Marikana: ANC clashes

2012-09-01 18:38

Party’s treasurer lashes out at NPA as Zuma refuses to release 269 miners

Tension over the National Prosecuting Authority’s (NPA’s) decision to charge 269 Marikana miners with murder is leading to a possible clash within the ANC.

Yesterday, ANC treasurer-general Mathews Phosa, who is believed to oppose President Jacob Zuma’s bid for a second term as party president, became the first of the ANC’s top-six officials to openly criticise the NPA’s
decision, ominously warning that it could lead to “another Marikana”.

At the same time, Zuma refused to release the prisoners today, as requested by their legal team. Zuma said he would not interfere in the NPA’s work.

Phosa’s criticism of the charges follows that of Justice Minister Jeff Radebe and ANC chief whip Mathole Motshekga.

The NPA’s top bosses met behind closed doors yesterday and it was rumoured that the murder charges could be dropped as early as tomorrow.

All 269 miners were charged with 34 counts of murder this week under the “common purpose” doctrine, which was frequently used by the apartheid state.

Speaking at an ANC centenary torch handover function yesterday in Hartswater, Northern Cape, Phosa slammed the charges as reckless.

“Charging some of (the miners) in the face of a commission of inquiry is contrary to the sub judice rule, reckless, incongruous and almost absurd,” he said.

Charging miners with murdering their own colleagues could have consequences “too ghastly to contemplate”, Phosa warned. “We don’t need another Marikana. We need cool heads to prevail,” he said.

Police fired at striking Lonmin workers two weeks ago, killing 34 and wounding 78.

Phosa said the ANC was celebrating its 100th birthday at a time when its leadership is “substantially tested by
socioeconomic realities”.

According to Phosa, the Marikana saga posed a big question for the ANC’s leadership: “Why have the workers lost faith in the legitimate authorities?”

He is politically linked to a group within the ANC that wants Zuma replaced by his deputy Kgalema Motlanthe in
December, and his views could be seen as an attack on Zuma’s leadership.

Phosa also took a swipe at Zuma for militarising the police, saying the country had to “urgently move more and more to civilian control of the police service, as it was envisaged at Codesa”.

Late yesterday, lawyers representing the 269 miners were preparing an urgent court application.

Advocate Lesego Mmusi, who is part of the team, told City Press they were drafting papers to be served on Zuma and will file an urgent application with the North Gauteng High Court tomorrow.

Zuma’s spokesperson Mac Maharaj issued a statement saying the president “cannot accede to the demand”. He said he will wait for the Farlam commission of inquiry’s recommendations.

The man who decided to charge the men with murder spoke out for the first time yesterday.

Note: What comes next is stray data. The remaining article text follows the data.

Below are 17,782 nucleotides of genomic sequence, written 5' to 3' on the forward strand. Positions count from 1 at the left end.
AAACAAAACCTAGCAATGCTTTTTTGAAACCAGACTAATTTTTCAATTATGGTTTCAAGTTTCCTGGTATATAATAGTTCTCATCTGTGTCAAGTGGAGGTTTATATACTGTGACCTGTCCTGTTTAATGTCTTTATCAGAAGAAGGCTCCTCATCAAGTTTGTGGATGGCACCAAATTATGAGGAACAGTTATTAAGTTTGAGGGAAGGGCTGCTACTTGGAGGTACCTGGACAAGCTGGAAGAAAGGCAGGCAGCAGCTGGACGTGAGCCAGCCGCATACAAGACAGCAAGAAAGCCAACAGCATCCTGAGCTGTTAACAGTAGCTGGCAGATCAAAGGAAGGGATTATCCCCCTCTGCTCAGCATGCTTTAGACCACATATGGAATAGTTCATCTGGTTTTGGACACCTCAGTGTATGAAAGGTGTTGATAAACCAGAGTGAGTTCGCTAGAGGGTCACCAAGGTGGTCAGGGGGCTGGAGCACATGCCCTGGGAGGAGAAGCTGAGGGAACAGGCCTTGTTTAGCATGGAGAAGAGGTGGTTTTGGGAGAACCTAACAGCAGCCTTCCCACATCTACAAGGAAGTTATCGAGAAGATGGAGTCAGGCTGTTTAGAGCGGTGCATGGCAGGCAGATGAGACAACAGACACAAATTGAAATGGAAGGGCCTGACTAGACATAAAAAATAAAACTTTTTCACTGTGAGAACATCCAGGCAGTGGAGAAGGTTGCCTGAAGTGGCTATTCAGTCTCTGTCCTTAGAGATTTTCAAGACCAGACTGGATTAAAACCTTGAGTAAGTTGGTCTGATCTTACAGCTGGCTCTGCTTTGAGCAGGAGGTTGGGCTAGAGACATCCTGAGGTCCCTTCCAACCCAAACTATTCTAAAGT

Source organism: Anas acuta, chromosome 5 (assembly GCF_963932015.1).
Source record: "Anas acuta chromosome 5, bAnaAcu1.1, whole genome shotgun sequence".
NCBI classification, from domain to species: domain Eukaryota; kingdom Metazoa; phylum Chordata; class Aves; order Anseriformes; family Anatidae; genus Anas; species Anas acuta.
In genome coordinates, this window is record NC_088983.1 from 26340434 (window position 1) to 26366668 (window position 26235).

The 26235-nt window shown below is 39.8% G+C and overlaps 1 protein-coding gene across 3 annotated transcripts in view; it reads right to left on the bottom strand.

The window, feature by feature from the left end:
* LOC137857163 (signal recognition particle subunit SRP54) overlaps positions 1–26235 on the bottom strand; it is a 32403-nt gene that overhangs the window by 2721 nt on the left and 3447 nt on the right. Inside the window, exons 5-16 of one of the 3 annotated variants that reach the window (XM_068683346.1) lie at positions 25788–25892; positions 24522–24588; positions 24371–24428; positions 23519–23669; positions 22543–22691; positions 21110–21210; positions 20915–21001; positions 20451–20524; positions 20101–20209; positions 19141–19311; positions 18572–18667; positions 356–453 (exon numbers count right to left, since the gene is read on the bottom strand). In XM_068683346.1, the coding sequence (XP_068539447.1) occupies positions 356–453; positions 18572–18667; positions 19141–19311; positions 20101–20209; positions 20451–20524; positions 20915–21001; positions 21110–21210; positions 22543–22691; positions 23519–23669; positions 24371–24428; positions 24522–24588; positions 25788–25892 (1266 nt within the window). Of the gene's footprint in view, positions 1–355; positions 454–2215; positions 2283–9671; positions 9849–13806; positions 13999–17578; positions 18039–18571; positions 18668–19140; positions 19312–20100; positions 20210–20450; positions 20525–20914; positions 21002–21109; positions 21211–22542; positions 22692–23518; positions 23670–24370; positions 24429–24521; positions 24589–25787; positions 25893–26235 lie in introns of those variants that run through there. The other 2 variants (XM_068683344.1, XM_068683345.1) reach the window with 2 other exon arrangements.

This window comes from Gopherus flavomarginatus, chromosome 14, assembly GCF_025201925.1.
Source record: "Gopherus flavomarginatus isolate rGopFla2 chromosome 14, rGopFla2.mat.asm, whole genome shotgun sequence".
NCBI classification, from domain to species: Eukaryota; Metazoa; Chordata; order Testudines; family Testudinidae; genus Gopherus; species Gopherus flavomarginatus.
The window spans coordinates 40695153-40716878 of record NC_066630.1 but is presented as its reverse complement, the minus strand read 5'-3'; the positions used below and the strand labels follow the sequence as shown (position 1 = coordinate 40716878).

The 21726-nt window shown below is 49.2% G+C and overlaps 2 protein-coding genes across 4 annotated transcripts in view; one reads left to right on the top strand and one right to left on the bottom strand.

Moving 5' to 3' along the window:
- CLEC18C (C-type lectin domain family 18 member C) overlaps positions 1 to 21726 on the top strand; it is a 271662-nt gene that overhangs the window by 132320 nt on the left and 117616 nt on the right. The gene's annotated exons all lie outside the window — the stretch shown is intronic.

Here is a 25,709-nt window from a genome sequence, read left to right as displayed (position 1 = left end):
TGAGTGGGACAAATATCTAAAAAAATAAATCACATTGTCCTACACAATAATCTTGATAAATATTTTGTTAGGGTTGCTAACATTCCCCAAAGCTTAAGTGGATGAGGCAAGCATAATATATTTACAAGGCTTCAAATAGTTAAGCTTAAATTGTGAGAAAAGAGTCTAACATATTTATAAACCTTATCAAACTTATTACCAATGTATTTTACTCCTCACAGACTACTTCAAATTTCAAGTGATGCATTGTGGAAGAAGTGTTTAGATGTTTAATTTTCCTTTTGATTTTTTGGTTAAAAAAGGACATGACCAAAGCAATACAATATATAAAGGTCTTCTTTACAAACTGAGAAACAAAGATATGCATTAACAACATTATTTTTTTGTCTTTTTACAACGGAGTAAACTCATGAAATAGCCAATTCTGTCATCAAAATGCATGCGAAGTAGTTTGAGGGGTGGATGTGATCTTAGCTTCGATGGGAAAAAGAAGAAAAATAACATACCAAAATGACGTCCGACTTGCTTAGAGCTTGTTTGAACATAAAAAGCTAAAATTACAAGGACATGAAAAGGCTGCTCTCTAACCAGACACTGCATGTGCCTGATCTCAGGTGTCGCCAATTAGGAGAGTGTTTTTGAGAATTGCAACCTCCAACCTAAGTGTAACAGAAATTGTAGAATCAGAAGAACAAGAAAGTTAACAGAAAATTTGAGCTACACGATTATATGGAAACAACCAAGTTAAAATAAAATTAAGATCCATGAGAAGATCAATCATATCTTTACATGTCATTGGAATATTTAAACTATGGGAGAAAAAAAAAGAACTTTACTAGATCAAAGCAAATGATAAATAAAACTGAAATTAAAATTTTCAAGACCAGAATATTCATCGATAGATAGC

Advocate Johan Smit the director of public prosecutions (DPP) in North West, told City Press a “prima facie” case existed to charge each miner with common-purpose murder.

But he said the NPA may consider individual prosecutions of each of the 269 accused and it might not oppose bail when the case resumes on Thursday.

Smit vehemently denied suggestions of a sinister motive behind the charges, adding that the NPA may change its mind depending on the investigation’s outcome.

“If we proceed to oppose bail, we will surely have to produce evidence linking the accused to the crime. I’m not doing anything strange here. Any other DPP would have taken the same decision,” said Smit.

Depending on what police uncover, the NPA’s “attitude” on opposing bail and the murder charges may change.

“A lot of things can happen between now and then, but I can’t say what will happen,” said Smit, before he had a telephone conference with acting NPA head Nomgcobo Jiba about the case.

Jiba can review Smit’s decision and must report back to Radebe this week.

Radebe said the NPA’s decision had induced “a sense of shock, panic and confusion” among South Africans. He was backed by Motshekga, who said “we are all surprised and confused by the NPA’s legal strategy”.

Phosa’s view was backed by Congress of the People leader Mosiuoa Lekota who, in an interview with City Press, accused Zuma’s administration of the police’s harsh actions.

“When Mandela became president, the police force changed into a service. It remained a service throughout Thabo Mbeki’s two terms. Then Zuma comes in and tells the nation that the police should become a force,” Lekota said.

An ANC national executive committee (NEC) member who supports Zuma said there was growing unhappiness among NEC members about the murder charges.

But he slammed Phosa, saying: “If all of us (NEC members) go out and say our views it will be a disaster. We must close ranks, that’s why political organisations like us exist. I also have my own views, but I have to protect the organisation.”

Yesterday, Julius Malema’s Friends of the Youth League also asked for the miners’ immediate release.

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